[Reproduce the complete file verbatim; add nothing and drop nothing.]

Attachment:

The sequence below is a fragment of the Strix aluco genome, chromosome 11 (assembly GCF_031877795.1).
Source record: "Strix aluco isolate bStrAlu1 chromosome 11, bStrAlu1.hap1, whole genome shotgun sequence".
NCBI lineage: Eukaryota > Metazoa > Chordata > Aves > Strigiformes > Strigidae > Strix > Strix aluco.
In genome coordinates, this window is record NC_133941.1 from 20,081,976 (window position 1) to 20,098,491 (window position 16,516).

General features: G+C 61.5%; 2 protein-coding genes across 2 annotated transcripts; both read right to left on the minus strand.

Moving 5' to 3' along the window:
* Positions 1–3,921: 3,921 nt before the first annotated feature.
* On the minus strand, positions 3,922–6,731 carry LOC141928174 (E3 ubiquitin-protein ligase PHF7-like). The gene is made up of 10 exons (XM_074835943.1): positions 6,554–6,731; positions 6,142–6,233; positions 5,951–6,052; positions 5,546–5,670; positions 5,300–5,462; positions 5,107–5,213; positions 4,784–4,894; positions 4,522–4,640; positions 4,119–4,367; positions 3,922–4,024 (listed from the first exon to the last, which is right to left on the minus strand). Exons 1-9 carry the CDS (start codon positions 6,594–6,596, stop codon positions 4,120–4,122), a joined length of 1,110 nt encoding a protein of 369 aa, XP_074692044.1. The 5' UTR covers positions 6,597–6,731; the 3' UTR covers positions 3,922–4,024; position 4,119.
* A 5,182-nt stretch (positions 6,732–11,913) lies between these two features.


The sequence below is a fragment of the Strix aluco genome, chromosome 11 (assembly GCF_031877795.1).
Source record: "Strix aluco isolate bStrAlu1 chromosome 11, bStrAlu1.hap1, whole genome shotgun sequence".
NCBI lineage: Eukaryota > Metazoa > Chordata > Aves > Strigiformes > Strigidae > Strix > Strix aluco.
In genome coordinates, this window is record NC_133941.1 from 20,081,976 (window position 1) to 20,098,491 (window position 16,516).

General features: G+C 61.5%; 2 protein-coding genes across 2 annotated transcripts; both read right to left on the minus strand.

Moving 5' to 3' along the window:
* Positions 1–3,921: 3,921 nt before the first annotated feature.
* On the minus strand, positions 3,922–6,731 carry LOC141928174 (E3 ubiquitin-protein ligase PHF7-like). The gene is made up of 10 exons (XM_074835943.1): positions 6,554–6,731; positions 6,142–6,233; positions 5,951–6,052; positions 5,546–5,670; positions 5,300–5,462; positions 5,107–5,213; positions 4,784–4,894; positions 4,522–4,640; positions 4,119–4,367; positions 3,922–4,024 (listed from the first exon to the last, which is right to left on the minus strand). Exons 1-9 carry the CDS (start codon positions 6,594–6,596, stop codon positions 4,120–4,122), a joined length of 1,110 nt encoding a protein of 369 aa, XP_074692044.1. The 5' UTR covers positions 6,597–6,731; the 3' UTR covers positions 3,922–4,024; position 4,119.
* A 5,182-nt stretch (positions 6,732–11,913) lies between these two features.